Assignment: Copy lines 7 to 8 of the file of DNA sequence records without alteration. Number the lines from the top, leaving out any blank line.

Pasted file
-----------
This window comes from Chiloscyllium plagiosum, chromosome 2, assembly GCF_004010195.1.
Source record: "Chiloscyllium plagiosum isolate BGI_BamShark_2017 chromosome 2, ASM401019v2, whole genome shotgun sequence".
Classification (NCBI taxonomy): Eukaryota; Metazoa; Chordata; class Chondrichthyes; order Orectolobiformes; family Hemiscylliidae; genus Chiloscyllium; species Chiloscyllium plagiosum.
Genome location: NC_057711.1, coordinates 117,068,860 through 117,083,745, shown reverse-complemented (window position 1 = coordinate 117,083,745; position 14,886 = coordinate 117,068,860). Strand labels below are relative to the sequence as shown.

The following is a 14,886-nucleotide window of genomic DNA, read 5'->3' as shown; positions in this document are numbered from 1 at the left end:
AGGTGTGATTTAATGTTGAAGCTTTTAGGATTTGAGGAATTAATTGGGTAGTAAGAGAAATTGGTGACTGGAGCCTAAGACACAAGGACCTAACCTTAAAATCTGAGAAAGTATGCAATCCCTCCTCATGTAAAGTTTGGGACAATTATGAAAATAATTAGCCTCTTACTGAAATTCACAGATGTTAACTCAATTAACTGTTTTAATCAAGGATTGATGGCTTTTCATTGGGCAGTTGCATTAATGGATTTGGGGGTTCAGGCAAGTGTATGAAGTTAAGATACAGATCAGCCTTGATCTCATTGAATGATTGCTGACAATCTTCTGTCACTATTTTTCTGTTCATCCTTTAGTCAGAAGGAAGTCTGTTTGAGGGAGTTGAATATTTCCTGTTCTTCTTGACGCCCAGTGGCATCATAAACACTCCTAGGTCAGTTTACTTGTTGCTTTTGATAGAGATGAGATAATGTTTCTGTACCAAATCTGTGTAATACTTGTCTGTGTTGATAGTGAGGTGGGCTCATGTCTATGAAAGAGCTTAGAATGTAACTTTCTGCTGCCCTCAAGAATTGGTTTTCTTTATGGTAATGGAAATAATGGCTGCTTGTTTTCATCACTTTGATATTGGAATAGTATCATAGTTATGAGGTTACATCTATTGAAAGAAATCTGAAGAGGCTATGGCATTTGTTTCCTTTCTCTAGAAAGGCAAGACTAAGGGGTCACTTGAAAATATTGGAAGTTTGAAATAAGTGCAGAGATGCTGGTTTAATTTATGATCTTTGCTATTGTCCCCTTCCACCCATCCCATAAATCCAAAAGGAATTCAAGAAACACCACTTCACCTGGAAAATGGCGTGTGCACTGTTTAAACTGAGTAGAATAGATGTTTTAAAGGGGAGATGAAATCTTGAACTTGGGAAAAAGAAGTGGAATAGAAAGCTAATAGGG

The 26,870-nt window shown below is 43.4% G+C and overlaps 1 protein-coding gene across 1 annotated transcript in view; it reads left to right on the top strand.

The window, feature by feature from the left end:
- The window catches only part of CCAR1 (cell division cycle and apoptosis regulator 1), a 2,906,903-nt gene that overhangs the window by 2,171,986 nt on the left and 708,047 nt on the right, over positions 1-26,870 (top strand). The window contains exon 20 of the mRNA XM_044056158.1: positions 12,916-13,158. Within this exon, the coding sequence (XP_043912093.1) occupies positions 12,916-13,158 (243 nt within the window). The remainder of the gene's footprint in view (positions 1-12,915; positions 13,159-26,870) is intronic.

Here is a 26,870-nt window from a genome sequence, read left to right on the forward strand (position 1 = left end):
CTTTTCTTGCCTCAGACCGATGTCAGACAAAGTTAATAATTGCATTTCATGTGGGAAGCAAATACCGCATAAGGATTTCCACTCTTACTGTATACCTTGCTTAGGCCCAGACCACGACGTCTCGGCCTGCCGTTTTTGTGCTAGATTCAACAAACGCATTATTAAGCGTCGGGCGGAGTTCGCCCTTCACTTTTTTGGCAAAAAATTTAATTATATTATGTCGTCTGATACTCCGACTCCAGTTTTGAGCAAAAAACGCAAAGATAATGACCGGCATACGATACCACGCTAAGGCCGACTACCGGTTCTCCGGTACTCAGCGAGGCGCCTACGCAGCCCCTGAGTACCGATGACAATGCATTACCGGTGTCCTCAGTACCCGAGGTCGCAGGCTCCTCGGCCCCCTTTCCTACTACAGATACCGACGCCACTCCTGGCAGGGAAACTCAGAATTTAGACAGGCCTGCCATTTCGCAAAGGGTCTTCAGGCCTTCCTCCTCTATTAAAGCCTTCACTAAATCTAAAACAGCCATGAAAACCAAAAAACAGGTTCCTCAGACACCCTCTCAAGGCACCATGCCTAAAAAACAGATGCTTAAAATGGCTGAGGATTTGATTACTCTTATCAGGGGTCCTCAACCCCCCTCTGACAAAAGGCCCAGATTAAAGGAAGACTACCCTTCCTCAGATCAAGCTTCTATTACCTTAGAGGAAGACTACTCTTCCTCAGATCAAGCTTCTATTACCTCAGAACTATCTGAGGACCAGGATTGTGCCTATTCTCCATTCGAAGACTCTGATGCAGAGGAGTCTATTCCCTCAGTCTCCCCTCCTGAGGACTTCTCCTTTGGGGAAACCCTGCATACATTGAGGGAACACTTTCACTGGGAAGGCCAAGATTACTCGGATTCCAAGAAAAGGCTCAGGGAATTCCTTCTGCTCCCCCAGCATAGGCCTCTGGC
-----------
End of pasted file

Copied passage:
The 26,870-nt window shown below is 43.4% G+C and overlaps 1 protein-coding gene across 1 annotated transcript in view; it reads left to right on the top strand.

The window, feature by feature from the left end: